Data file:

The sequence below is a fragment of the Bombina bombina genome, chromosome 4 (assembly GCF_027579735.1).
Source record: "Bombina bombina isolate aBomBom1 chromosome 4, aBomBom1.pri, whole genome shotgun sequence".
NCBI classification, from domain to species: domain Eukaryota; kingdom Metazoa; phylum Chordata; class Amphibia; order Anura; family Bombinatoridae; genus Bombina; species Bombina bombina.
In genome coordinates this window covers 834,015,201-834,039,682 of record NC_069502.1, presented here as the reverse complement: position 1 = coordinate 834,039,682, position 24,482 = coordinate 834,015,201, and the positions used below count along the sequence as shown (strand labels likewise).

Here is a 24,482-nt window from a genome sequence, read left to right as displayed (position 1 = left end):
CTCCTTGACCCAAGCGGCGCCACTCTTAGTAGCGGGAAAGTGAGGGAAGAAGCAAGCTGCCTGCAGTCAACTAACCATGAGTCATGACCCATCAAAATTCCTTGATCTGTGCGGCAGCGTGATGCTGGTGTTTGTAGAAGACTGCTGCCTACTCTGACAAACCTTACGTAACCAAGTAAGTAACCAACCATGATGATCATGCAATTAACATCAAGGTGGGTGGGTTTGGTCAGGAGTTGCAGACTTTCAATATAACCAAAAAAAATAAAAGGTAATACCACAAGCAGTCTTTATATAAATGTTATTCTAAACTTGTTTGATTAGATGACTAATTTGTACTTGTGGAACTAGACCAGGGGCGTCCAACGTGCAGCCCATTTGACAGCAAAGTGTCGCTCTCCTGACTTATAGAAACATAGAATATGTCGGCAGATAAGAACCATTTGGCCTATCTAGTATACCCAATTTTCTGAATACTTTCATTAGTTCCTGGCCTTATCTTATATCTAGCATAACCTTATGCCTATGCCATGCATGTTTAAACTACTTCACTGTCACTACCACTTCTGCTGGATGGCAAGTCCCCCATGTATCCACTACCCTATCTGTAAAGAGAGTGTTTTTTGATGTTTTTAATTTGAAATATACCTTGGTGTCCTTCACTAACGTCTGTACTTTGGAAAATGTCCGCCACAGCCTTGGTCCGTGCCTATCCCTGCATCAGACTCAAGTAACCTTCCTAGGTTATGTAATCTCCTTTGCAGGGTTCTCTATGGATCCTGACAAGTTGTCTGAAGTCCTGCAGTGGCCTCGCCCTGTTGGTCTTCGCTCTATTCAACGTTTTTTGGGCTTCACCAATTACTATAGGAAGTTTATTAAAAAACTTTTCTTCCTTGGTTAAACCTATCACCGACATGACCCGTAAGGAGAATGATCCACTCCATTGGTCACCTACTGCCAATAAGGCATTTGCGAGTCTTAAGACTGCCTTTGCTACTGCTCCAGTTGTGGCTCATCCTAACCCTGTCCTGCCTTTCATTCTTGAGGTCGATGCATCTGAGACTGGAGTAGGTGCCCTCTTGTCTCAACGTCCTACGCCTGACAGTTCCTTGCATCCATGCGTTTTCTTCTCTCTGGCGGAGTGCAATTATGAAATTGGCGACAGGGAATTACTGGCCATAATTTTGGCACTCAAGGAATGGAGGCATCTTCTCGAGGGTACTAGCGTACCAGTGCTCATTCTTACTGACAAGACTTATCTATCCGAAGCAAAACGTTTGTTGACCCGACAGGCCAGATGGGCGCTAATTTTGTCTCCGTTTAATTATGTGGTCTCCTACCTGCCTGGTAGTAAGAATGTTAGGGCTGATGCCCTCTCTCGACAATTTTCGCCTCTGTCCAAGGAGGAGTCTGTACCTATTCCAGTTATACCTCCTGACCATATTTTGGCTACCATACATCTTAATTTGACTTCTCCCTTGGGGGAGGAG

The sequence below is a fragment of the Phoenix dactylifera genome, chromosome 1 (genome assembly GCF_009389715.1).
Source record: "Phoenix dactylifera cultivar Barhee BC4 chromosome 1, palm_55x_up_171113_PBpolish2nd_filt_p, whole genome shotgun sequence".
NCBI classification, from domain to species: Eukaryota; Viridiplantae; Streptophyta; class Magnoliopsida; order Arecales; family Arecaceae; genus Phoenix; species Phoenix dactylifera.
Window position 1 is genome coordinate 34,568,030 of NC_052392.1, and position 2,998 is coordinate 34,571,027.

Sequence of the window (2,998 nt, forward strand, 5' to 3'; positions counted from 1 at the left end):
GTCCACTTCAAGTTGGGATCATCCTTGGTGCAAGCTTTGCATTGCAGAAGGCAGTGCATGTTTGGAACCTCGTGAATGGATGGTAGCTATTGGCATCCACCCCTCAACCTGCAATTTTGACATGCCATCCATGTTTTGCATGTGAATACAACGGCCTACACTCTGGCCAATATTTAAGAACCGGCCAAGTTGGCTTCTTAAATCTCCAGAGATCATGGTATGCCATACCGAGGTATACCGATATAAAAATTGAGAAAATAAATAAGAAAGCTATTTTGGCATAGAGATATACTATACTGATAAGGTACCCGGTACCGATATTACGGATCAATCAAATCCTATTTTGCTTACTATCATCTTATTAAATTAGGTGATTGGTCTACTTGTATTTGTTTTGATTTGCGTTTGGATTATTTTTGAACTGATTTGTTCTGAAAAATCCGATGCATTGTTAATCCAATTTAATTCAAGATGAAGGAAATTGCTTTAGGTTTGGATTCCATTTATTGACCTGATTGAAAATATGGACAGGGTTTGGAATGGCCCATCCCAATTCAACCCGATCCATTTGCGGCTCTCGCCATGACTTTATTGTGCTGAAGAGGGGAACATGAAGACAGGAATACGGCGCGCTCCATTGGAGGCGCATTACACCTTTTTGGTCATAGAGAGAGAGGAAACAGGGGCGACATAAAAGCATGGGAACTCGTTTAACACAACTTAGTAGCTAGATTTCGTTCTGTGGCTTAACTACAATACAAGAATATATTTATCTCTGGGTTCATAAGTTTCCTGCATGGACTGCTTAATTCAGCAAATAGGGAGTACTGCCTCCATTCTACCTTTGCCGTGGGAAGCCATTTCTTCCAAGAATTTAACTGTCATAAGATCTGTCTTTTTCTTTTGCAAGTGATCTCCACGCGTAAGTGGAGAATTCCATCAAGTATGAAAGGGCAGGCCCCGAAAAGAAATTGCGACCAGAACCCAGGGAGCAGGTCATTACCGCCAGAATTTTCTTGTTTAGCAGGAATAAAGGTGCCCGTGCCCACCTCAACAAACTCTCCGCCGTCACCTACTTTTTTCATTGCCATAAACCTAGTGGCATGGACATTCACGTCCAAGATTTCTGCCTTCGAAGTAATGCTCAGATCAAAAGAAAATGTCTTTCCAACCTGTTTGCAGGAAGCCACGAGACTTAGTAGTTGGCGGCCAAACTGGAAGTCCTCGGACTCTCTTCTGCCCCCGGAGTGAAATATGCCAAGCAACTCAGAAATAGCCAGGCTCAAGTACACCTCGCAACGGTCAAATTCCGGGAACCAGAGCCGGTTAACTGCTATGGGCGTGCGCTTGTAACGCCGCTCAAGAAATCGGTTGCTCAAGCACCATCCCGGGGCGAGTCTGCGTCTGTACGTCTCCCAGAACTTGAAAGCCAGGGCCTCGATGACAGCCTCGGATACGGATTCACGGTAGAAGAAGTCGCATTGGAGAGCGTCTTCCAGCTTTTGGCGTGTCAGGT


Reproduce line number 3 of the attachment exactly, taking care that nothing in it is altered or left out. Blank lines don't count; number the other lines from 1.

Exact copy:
NCBI classification, from domain to species: domain Eukaryota; kingdom Metazoa; phylum Chordata; class Amphibia; order Anura; family Bombinatoridae; genus Bombina; species Bombina bombina.